Since the Geneva-based World Trade Organization declared that some U.S. cotton policies are trade-distorting last year and again this spring, the process of dismantling them has begun. Certain export marketing guarantees were suspended by the USDA this summer, and Congress has been asked to do more trimming before the end of the year. But many in Africa are skeptical.
“The U.S. government has acknowledged the wrong it has caused our farmers with the subsidies,” Burkina Faso’s Agriculture Minister Salif Diallo said. He said he’s hopeful substantive changes are afoot, but couched his conviction that an end to subsidies is inevitable in moralistic terms.
Of course, not all of the cause for falling world cotton prices can be attributed to American subsidy payments. China is a huge producer and consumer of cotton and can affect the world price. The falling value of the dollar hurts, too, because the world price is set in dollars; some African leaders said it should be priced in euros. And cotton subsidies for European farmers are exceptionally high, with no imminent change expected. But because the United States is the largest cotton exporter, its effect on the world market is profound.
Third World African agriculture is a world away from the modern techniques used by cotton farmers in the Mid-South. In Benin, they’ve decided not to use genetically modified cotton seed designed to protect against boll worms or withstand chemical herbicides before 2007, said Pascal Houssou, sub-director of Benin’s ministry of external trade. Part of the reason is that farmers are growing traditional subsistence food crops, like cassava, corn and ground nuts, in adjacent fields. Burkina Faso allowed Monsanto to set up test plots in 2003, but genetically modified cotton is not yet grown by farmers commercially, as it is elsewhere in Africa.
In the dusty, diesel-smoke-laden Burkina capital of Ouagadougou, Francois Traore, president of the 60,000-member Union Nationale des Producteurs de Coton, is arguably one of the most powerful men in the country; the union has an ownership stake in private cotton companies.
Traore, 53, who looks out for 325,000 cotton farming households, deplores the multinational corporate interests that hold down the price of cotton his people depend on to live.
In an interview, Traore talked about the culture of the Sahel, the desert region that gets just enough rain to produce cotton. He said hand-harvesting produces a “beautiful” fiber that mechanical pickers can’t copy. And he said fairness demands that the hard work done by farmers sweating over their small plots should be rewarded with a fair price.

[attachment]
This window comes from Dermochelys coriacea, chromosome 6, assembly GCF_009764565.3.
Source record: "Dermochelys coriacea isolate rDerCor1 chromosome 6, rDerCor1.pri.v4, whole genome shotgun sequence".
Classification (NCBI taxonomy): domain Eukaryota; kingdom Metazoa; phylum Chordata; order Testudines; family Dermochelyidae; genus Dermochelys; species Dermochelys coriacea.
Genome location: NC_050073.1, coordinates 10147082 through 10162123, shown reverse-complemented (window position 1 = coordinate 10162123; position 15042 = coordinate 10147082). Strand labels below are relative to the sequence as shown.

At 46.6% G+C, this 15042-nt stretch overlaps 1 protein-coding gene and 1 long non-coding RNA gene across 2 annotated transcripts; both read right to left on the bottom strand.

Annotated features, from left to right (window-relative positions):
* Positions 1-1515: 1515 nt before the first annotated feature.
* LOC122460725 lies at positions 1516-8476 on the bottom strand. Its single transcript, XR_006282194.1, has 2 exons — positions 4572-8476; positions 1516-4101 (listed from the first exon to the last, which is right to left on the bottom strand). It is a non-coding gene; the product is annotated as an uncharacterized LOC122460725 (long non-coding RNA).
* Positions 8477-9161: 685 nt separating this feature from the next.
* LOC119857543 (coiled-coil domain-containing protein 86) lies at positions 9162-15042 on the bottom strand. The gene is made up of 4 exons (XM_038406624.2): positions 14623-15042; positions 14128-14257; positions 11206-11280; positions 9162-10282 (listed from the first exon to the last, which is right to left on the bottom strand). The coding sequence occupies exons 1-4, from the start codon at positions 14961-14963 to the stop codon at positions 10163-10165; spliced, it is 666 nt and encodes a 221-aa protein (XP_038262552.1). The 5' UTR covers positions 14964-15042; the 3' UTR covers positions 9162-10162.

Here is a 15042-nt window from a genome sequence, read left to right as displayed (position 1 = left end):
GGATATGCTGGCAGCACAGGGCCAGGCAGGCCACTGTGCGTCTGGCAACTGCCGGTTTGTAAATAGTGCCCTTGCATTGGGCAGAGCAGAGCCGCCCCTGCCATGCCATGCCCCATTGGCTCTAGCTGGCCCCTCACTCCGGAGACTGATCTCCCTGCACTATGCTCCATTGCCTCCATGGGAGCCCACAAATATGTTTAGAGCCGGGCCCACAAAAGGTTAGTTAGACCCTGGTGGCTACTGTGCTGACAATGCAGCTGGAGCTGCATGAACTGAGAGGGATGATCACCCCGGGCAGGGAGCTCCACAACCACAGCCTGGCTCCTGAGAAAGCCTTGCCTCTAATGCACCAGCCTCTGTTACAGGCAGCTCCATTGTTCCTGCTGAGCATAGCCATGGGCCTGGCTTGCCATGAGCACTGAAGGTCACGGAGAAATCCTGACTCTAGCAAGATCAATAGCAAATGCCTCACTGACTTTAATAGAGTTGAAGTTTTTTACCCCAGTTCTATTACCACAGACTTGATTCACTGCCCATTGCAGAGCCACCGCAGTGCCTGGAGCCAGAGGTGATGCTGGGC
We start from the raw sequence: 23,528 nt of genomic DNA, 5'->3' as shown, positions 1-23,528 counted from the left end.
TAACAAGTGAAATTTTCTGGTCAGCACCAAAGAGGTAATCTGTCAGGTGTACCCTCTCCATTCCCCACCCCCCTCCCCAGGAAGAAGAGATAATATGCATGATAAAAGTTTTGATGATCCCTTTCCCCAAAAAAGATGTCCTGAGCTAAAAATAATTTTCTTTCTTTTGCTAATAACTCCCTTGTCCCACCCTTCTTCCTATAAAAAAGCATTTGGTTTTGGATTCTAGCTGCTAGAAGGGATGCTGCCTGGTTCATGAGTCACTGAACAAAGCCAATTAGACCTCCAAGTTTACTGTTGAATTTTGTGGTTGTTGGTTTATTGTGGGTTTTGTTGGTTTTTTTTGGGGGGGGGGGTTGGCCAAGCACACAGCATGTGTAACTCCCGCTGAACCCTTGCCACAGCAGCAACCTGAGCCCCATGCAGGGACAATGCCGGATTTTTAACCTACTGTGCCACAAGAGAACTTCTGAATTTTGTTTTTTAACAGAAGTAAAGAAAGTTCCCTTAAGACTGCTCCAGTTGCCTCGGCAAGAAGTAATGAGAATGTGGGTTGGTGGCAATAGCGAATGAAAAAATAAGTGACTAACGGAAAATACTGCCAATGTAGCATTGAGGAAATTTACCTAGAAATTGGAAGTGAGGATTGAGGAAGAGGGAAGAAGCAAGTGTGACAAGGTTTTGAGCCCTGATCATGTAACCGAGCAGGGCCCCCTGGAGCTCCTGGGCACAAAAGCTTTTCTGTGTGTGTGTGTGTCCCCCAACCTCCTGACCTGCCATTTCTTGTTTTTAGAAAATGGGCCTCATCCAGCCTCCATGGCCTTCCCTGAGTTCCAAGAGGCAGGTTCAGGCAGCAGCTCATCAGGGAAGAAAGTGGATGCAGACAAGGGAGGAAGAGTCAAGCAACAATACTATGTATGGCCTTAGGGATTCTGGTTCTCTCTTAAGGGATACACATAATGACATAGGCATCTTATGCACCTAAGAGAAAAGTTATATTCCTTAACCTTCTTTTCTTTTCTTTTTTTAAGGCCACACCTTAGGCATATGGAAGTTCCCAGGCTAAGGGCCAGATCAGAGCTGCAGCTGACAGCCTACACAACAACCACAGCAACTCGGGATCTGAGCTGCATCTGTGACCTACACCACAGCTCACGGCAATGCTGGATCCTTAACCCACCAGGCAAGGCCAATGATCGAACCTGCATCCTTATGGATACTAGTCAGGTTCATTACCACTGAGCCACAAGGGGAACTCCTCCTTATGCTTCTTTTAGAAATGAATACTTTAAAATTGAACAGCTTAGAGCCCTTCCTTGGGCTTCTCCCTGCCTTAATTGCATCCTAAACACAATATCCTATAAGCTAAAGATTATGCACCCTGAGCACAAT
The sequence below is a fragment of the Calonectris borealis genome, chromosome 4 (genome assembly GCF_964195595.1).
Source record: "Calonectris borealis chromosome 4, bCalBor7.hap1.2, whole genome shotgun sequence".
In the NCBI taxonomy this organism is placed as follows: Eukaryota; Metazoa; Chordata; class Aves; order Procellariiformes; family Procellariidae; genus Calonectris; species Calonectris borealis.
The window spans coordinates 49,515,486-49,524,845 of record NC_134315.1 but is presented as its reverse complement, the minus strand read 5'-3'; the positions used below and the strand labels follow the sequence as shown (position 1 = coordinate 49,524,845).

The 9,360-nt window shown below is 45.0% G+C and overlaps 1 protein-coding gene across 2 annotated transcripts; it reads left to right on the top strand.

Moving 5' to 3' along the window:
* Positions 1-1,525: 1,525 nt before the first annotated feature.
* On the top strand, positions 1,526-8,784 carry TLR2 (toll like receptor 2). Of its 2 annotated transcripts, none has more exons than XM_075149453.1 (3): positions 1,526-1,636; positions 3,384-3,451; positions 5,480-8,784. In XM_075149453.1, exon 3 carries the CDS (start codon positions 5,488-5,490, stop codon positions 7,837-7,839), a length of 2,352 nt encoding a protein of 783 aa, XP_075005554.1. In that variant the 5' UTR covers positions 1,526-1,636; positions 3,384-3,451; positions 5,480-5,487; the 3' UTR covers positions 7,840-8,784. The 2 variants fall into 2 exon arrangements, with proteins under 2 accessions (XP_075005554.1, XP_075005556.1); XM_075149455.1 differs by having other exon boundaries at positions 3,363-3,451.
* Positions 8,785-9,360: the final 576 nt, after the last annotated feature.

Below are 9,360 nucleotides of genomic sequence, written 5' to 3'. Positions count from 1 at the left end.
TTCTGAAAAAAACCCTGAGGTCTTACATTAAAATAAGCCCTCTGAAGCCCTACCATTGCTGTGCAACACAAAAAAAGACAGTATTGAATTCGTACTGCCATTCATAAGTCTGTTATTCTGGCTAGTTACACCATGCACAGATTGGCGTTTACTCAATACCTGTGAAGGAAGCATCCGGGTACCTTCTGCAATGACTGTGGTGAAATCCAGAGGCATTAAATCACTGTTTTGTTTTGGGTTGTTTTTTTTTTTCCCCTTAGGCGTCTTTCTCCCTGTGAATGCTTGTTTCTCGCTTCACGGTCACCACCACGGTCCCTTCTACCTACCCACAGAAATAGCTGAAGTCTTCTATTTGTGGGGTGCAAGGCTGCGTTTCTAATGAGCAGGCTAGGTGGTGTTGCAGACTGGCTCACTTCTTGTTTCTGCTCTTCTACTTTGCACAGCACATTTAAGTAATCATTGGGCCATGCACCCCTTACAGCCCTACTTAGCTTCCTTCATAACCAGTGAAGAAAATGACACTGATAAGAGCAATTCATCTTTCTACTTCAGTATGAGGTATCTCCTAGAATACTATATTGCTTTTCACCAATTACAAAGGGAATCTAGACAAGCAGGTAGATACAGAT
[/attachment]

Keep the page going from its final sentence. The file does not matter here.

Comparing the interests of labor and capital, he said African slaves produced much American capital, and it’s time for more of it to be invested in African development.
“We have nothing against the United States,” he said in French. “We have no weapons against the United States. We are not terrorists. We just want to live.”
Even without translation, his description of American cotton policy is unmistakable: A “catastrophe.” The entire Burkina economy has been destabilized by the lower prices for cotton. The result is that some are leaving the sector, contributing to the government’s fiscal problems. Ending the foreign subsidies would be “the most humane” thing to do, he says.
Over the past decade, the once state-owned cotton industries of both countries have been turned over to quasi-private companies. It seems fairly obvious that the privatization of the cotton sector wouldn’t have come at all if left to the left-leaning governments of both countries. But both countries are dependent on donor aid and have been required to adjust the structure of their economies to repay debts. The process of privatization is hugely unpopular and has led to riots and boycotts.
According to Jocelyn N. Nenehidini, the official national spokesman for Sonapra, largest entity in Benin’s cotton sector, farmers threatened to burn last year’s crop and refused to plant in 2005 until the government agreed in January to raise the amount it was willing to pay farmers.
Tiendrebeogo said that when the African countries insisted on being heard on the issue of subsidies in Cancun, no one was ready to give in. But when the press in Europe and organizations critical of American agriculture policy looked at cotton subsidies in depth, people began to see, he said, that the payments were a “veritable gachis,” a true waste.
“When we raised the issue, the taxpayers in America realized that they were giving $4 billion to only 25,000 individuals; they realized this was a distorted use of public funds,” he said. “Beyond the imbalance, the cause at the domestic level – this wealth distribution – is a source of robust debate that may embarrass the (U.S.) government.”
(Contact Bartholomew Sullivan of The Commercial Appeal in Memphis, Tenn., at www.commercialappeal.com.)
BARTHOLOMEW SULLIVAN – Scripps Howard News Service
December 13, 2005